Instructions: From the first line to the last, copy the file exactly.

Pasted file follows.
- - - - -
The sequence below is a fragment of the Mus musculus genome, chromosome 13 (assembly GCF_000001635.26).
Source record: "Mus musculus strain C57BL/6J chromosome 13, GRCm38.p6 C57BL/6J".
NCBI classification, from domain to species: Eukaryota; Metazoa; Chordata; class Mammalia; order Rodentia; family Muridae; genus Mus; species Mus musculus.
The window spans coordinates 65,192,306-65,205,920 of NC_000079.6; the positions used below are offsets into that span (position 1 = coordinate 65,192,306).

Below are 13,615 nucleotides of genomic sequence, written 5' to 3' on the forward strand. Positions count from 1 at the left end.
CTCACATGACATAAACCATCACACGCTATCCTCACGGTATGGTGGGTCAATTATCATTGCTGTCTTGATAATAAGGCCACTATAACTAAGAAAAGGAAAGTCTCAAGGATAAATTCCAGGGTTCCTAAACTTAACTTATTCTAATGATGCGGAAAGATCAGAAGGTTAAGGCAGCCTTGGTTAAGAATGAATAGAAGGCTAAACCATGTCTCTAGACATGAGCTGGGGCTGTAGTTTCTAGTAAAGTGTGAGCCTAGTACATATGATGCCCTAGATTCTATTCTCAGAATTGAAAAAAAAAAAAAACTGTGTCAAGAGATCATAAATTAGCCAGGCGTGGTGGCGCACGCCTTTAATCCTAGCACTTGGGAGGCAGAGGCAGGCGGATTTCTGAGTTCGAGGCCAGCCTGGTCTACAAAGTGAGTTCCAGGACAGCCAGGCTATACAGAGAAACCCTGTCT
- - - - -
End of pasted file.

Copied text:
The sequence below is a fragment of the Mus musculus genome, chromosome 13 (assembly GCF_000001635.26).
Source record: "Mus musculus strain C57BL/6J chromosome 13, GRCm38.p6 C57BL/6J".
NCBI classification, from domain to species: Eukaryota; Metazoa; Chordata; class Mammalia; order Rodentia; family Muridae; genus Mus; species Mus musculus.
The window spans coordinates 65,192,306-65,205,920 of NC_000079.6; the positions used below are offsets into that span (position 1 = coordinate 65,192,306).

Below are 13,615 nucleotides of genomic sequence, written 5' to 3' on the forward strand. Positions count from 1 at the left end.
CTCACATGACATAAACCATCACACGCTATCCTCACGGTATGGTGGGTCAATTATCATTGCTGTCTTGATAATAAGGCCACTATAACTAAGAAAAGGAAAGTCTCAAGGATAAATTCCAGGGTTCCTAAACTTAACTTATTCTAATGATGCGGAAAGATCAGAAGGTTAAGGCAGCCTTGGTTAAGAATGAATAGAAGGCTAAACCATGTCTCTAGACATGAGCTGGGGCTGTAGTTTCTAGTAAAGTGTGAGCCTAGTACATATGATGCCCTAGATTCTATTCTCAGAATTGAAAAAAAAAAAAAACTGTGTCAAGAGATCATAAATTAGCCAGGCGTGGTGGCGCACGCCTTTAATCCTAGCACTTGGGAGGCAGAGGCAGGCGGATTTCTGAGTTCGAGGCCAGCCTGGTCTACAAAGTGAGTTCCAGGACAGCCAGGCTATACAGAGAAACCCTGTCT